Your toilet won’t stop running and it’s driving you nuts. You’re feeling ambitious and instead of calling a plumber, you try to fix it yourself. You can save money, learn something, and maybe get it done more quickly. For similar reasons, many are taking this same do-it-yourself approach to estate planning.
Online forms and software make it easier than ever to create a will, trust, advance directive or power of attorney. Unfortunately, the accessibility of these tools gives consumers a false sense of security. Mistakes in do-it-yourself estate planning are common and the consequences can be huge.
Go back to your leaking toilet. You’re going to fix it or fail. You risk wasting whatever time you put into it, and can call a professional if you make a mistake.
Lawyer jokes aside, estate planning is not like fixing a toilet. The real danger is not from the difference in complexity or difficulty; the difference is when you discover a mistake. If you make a mistake in drafting a will, you will likely never find out. It will be discovered after you die and it will be your loved ones’ problem.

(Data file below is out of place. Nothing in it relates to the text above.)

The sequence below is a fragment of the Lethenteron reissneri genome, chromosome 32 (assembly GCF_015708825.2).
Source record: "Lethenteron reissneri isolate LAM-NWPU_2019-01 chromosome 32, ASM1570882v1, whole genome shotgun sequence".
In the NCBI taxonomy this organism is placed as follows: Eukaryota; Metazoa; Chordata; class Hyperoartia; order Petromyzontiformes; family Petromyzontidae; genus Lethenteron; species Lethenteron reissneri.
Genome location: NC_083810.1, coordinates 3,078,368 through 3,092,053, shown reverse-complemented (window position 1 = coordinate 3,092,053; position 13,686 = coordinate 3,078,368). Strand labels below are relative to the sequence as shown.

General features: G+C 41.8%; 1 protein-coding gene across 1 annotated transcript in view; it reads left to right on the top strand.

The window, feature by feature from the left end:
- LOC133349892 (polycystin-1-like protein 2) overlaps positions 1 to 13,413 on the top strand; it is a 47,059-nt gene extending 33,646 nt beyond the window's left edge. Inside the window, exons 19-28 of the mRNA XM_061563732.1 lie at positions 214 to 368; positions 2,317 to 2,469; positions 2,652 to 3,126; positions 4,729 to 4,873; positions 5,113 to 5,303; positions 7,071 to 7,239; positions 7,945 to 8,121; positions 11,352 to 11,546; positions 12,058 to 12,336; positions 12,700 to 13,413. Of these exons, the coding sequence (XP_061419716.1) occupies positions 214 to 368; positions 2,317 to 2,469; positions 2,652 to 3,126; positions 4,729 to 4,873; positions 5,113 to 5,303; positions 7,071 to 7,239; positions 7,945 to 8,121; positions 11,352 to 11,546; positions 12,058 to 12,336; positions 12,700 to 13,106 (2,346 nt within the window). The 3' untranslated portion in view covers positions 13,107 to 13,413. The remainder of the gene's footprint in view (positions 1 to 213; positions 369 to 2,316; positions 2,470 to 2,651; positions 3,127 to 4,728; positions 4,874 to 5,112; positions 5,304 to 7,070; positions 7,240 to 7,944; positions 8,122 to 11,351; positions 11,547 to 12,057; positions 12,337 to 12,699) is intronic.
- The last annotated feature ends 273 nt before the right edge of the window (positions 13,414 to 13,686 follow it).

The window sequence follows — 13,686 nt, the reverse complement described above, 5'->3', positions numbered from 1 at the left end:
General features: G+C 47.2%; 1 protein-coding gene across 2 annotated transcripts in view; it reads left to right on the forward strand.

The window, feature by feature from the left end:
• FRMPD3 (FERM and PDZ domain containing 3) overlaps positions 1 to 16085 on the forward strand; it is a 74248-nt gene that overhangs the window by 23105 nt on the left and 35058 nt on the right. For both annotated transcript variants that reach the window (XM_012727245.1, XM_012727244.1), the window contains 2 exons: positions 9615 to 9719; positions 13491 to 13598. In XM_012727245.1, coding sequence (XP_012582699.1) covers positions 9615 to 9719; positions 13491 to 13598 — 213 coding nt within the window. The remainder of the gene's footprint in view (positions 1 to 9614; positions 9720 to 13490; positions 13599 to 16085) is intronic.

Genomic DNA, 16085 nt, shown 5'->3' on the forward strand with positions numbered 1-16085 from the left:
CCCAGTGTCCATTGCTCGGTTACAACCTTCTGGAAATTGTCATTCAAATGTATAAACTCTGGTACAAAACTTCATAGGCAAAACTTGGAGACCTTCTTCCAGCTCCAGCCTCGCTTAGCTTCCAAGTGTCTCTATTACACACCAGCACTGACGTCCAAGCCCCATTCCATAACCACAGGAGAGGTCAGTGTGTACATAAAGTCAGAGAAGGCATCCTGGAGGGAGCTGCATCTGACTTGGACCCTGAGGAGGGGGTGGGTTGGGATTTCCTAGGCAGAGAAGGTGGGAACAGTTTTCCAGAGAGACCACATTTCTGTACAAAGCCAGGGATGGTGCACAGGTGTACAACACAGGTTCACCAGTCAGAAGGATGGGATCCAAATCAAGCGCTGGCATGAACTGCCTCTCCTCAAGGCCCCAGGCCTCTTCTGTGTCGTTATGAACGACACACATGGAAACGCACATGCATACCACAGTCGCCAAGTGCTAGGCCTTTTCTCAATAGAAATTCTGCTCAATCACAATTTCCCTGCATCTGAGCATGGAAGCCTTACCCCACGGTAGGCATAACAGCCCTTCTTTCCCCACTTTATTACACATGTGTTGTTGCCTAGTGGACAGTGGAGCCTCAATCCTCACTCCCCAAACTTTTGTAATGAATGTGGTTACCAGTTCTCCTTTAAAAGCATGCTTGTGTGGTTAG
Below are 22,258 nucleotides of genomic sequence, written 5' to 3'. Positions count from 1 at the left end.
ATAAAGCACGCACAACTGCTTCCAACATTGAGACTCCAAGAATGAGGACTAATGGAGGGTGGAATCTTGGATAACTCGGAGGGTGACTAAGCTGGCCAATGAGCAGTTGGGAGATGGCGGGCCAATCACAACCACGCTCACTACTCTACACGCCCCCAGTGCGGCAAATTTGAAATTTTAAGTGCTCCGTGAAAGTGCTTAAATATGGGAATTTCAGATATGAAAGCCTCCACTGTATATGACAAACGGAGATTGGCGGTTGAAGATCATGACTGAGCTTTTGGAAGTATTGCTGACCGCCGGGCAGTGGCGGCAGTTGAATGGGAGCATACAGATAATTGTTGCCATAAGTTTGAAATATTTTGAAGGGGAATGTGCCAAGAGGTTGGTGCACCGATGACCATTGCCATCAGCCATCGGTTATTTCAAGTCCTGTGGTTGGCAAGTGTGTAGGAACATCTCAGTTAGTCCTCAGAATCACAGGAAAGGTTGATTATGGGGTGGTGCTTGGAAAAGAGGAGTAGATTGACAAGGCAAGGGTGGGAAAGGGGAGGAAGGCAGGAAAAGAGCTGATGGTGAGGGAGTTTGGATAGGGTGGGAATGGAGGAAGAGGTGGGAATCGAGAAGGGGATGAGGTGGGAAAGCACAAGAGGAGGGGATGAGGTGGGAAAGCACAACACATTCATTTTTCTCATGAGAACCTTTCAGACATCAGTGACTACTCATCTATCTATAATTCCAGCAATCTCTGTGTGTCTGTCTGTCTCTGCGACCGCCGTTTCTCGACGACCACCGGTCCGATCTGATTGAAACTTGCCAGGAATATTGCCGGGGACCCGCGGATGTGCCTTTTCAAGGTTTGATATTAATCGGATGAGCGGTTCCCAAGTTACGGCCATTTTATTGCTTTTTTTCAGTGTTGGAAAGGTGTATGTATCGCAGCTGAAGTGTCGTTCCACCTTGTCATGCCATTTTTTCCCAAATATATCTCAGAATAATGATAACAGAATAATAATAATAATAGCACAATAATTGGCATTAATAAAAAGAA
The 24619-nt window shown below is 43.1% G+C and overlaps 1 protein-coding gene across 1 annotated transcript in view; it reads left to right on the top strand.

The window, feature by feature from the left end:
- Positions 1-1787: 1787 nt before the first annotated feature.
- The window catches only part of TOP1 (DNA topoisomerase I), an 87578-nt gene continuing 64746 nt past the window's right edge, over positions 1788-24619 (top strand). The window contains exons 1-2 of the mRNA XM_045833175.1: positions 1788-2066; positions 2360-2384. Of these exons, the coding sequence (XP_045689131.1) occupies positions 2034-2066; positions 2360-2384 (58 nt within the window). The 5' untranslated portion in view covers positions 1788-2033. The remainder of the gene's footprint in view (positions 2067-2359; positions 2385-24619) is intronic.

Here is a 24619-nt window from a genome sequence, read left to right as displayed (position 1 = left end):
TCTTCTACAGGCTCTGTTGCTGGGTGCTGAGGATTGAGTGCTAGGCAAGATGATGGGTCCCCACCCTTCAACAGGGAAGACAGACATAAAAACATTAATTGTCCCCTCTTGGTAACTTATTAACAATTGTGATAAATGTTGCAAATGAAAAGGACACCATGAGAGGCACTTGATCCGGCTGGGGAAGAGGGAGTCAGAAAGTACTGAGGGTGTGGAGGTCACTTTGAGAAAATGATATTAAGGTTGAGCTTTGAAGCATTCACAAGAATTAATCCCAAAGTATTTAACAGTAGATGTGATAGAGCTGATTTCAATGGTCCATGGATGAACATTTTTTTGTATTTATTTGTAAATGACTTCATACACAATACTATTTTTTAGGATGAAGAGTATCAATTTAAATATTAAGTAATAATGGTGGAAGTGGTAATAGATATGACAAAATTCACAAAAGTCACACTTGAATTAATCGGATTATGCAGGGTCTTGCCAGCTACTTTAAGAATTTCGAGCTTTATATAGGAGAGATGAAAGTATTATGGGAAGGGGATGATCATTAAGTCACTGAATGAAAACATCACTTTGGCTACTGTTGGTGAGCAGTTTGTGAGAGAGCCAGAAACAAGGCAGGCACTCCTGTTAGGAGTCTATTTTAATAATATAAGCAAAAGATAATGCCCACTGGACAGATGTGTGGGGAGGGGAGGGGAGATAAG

And mistakes happen. Like the millionaire who tried to save money and failed to use his tax exemption. Or the father accidentally leaving $400,000 to his son he tried to disinherit. Or accidentally disinheriting a child. Or thousands of dollars spent by family members on litigation over an ambiguous will.
Hiring a lawyer doesn’t mean you won’t be part of the process. Your attorney will work with you and knows what questions to ask and what pitfalls to avoid. You can make the most out of the process by reading up on estate planning before you meet.
If your goals include making things easier for your loved ones after you’re gone, making sure your wishes are followed, and, yes, even saving money, you should talk to an experienced Maryland estate planning attorney. It’s probably easier and cheaper than you think.
Montefusco Estate Planning, LLC is an estate planning law firm in Frederick, MD. If you are interested in our services, contact us today. This information is written for the context of Maryland estate planning but is not legal advice for anyone. For more information, read our disclaimer.